I'm swapping blogs today with the oh-so-awesome Janice Hardy, author of the imaginative Healing Wars Trilogy & Writing Mastermind of The Other Side Of The Story. Janice is one of the most knowledgeable writers I know, and her MG series is among my favorites. It's a pleasure to hand her the keys and duck out...if you like, after you finishing reading her wisdom today, maybe you'll follow me to Janice's secret lair where I divulge (are you ready for this?) The Key To Success. And now over to Janice...
Are You Just Making Lists? Smoothing the Flow of Your Prose
One pitfall of a first person point of view is that you sometimes end up with a lot of sentences in a row starting with I. This holds true for third person as well, but it seems a bit more noticeable in first. (Maybe because it makes the narrator feel self-centered and egotistical). But the "list-like paragraph" can occur in a variety of ways, and they all have the same result.
A monotonous rhythm that puts readers to sleep.
Good writing has a musical flow, drawing the reader into and through the paragraph and seamlessly handing them off to the next paragraph. Without that flow, you get this:
I ran down to the river to look for my little brother. I found him sitting on a rock, his feet dangling in the water. I yelled for him to come home, but he didn't seem to hear me. I went over and nudged him in the arm. He screamed and fell off the rock into the river. I just laughed.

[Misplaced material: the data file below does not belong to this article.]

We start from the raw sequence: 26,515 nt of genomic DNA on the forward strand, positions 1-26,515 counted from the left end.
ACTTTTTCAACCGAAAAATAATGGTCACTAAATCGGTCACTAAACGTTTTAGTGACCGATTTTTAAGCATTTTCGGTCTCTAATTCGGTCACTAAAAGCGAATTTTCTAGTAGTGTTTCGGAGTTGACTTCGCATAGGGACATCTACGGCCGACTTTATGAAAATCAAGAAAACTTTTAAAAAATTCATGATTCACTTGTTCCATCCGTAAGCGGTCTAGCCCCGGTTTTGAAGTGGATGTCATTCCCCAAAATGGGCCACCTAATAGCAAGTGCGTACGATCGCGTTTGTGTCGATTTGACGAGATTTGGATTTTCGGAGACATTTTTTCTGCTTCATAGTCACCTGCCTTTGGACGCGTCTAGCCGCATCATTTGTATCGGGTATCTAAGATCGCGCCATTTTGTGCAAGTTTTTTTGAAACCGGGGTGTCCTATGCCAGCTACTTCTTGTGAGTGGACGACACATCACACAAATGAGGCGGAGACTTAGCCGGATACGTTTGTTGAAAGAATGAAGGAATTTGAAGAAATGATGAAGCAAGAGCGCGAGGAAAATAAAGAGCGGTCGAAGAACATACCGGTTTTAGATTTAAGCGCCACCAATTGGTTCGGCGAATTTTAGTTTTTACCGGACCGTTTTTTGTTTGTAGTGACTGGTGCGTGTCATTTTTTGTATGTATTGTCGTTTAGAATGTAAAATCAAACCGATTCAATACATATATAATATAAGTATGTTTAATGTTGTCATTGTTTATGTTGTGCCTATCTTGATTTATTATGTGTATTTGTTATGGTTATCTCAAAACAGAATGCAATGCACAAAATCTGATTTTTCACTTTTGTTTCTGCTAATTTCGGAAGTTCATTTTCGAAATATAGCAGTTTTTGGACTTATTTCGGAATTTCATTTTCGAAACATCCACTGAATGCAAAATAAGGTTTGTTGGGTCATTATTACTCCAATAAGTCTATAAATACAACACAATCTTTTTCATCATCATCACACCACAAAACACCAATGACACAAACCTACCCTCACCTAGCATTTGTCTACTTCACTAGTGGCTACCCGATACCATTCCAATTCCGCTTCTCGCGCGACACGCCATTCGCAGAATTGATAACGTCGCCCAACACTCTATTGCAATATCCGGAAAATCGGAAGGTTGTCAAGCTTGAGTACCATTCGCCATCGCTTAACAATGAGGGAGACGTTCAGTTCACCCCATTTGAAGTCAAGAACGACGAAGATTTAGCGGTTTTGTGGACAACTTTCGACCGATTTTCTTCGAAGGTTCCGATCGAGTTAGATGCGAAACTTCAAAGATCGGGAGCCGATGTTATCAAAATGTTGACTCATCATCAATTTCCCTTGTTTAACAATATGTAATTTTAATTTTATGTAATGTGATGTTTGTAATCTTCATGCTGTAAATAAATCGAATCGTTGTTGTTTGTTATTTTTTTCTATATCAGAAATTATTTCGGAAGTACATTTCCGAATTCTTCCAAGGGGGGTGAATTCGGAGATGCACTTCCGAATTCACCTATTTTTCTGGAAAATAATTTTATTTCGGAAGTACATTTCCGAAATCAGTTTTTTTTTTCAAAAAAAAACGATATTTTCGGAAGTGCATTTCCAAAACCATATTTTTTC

The same rhythm, the same pace. The sentences are all roughly the same length as well, adding to that list-like feel. Before you think, "Well, that's just how first person is," let's look at it in third.
Fred ran down to the river to look for his little brother. He found him sitting on a rock, his feet dangling in the water. Fred yelled for him to come home, but he didn't seem to hear him. Fred went over and nudged him in the arm. He screamed and fell off the rock into the river. Fred just laughed.
It's just as bad, isn't it? And with both characters being male, you can't even use pronouns all the time to avoid repeating the name.
A little variety makes all the difference. Instead of just using description of action, try mixing in a little internalization, setting, mood, dialog, and reorganizing the sentence structures.
Where was that kid? Fred ran down to the river, scanning the bank where Georgie liked to play. A flash of a red Elmo t-shirt caught his eye and he veered toward it.
"Georgie! Time for dinner."